Deborah Nelson, Associate Professor in English Language & Literature and the College, has been named to a three-year term as Deputy Provost for Graduate Education effective Sept. 1, Provost Thomas F. Rosenbaum announced. She will succeed Cathy J. Cohen, the David and Mary Winton Green Professor in Political Science and the College and the inaugural Deputy Provost for Graduate Education, who will return full-time to the faculty.
Nelson will work closely with the deans, department chairs, and directors of graduate studies to determine the next steps for the Graduate Aid Initiative and for graduate education more generally at Chicago.
“Debbie will be the point person for establishing and implementing University-wide policies for graduate student education and life,” Rosenbaum said. “This effort is fundamentally important for the intellectual well-being of the University.”
Nelson is an expert in late 20th-century American literature, gender studies, American ethnic literature, poetry and poetics, autobiography, photography, and Cold War history. In addition to numerous journal publications, Nelson is the author of Pursuing Privacy in Cold War America (2001), an examination of the discourse of privacy beginning with its emergence as a topic of intense anxiety in the late 1950s.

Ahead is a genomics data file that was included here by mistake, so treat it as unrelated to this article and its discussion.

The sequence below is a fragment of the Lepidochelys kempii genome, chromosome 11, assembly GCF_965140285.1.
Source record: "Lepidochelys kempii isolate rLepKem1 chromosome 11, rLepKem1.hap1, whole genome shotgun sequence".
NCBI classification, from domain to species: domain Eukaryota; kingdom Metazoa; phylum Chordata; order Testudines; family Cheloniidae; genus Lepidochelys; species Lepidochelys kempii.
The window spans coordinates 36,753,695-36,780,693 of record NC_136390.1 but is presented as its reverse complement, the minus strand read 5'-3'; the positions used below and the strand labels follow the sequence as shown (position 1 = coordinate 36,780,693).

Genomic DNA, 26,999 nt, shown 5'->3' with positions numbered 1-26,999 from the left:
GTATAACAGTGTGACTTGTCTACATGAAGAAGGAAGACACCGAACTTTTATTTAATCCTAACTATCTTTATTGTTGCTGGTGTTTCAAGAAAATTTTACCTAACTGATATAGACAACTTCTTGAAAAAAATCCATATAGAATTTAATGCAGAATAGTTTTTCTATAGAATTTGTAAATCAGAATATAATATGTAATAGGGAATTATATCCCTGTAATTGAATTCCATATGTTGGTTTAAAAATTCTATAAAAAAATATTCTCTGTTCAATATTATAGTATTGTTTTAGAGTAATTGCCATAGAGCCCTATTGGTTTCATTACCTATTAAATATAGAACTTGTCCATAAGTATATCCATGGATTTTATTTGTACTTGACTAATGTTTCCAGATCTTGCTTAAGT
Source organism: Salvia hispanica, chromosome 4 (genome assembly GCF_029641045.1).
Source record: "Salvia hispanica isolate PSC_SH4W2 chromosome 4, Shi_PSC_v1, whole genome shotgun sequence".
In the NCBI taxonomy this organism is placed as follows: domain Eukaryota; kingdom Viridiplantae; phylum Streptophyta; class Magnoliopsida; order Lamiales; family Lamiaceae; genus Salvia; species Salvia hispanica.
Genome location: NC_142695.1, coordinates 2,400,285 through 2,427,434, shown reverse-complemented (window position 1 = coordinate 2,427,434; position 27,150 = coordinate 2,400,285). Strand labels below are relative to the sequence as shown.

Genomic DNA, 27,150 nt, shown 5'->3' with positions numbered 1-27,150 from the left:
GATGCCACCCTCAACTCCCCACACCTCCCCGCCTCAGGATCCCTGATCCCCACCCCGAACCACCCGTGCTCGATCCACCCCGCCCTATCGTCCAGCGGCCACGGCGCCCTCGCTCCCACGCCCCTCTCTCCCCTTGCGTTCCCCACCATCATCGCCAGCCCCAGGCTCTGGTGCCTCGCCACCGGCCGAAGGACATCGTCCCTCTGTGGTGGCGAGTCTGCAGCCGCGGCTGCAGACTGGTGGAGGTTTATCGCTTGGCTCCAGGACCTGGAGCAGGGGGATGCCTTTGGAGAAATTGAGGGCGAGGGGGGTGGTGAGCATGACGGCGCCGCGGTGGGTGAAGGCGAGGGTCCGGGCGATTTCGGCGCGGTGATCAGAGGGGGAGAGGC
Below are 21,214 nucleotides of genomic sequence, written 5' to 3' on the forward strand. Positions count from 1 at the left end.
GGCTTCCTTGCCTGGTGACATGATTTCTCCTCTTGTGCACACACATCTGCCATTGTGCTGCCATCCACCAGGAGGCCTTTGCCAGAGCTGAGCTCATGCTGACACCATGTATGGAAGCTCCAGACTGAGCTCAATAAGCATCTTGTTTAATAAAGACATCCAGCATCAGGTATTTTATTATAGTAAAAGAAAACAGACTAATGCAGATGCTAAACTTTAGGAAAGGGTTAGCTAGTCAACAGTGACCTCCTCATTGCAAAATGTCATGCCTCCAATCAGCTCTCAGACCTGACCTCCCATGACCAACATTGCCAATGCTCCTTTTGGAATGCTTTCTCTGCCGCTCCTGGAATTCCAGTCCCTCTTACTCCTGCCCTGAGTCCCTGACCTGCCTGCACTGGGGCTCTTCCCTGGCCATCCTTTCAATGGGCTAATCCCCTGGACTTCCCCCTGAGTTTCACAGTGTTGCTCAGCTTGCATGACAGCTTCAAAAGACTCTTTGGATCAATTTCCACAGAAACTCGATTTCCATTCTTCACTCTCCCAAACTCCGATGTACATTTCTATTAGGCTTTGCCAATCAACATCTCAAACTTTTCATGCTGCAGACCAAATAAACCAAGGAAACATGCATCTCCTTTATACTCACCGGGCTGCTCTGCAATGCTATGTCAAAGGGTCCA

"I’m honored to accept this appointment. Graduate education, which always has been at the heart of the University’s mission, is a dynamic and evolving enterprise. I look forward to working with the deans, faculty, and students to help shape the graduate experience we offer as we continue to define what it means to be a first-rate graduate institution."
After receiving her Ph.D. from the City University of New York, Nelson joined the University faculty in 1996. She served as director of graduate studies in the English department from 2004-2005 and as director of the Center for Gender Studies from 2006-2009.
As a capstone to her term as director, Nelson and the Center for Gender Studies faculty launched “Women at Chicago,” a joint faculty, staff and student endeavor that chronicled and examined the history and role of women scholars at the University.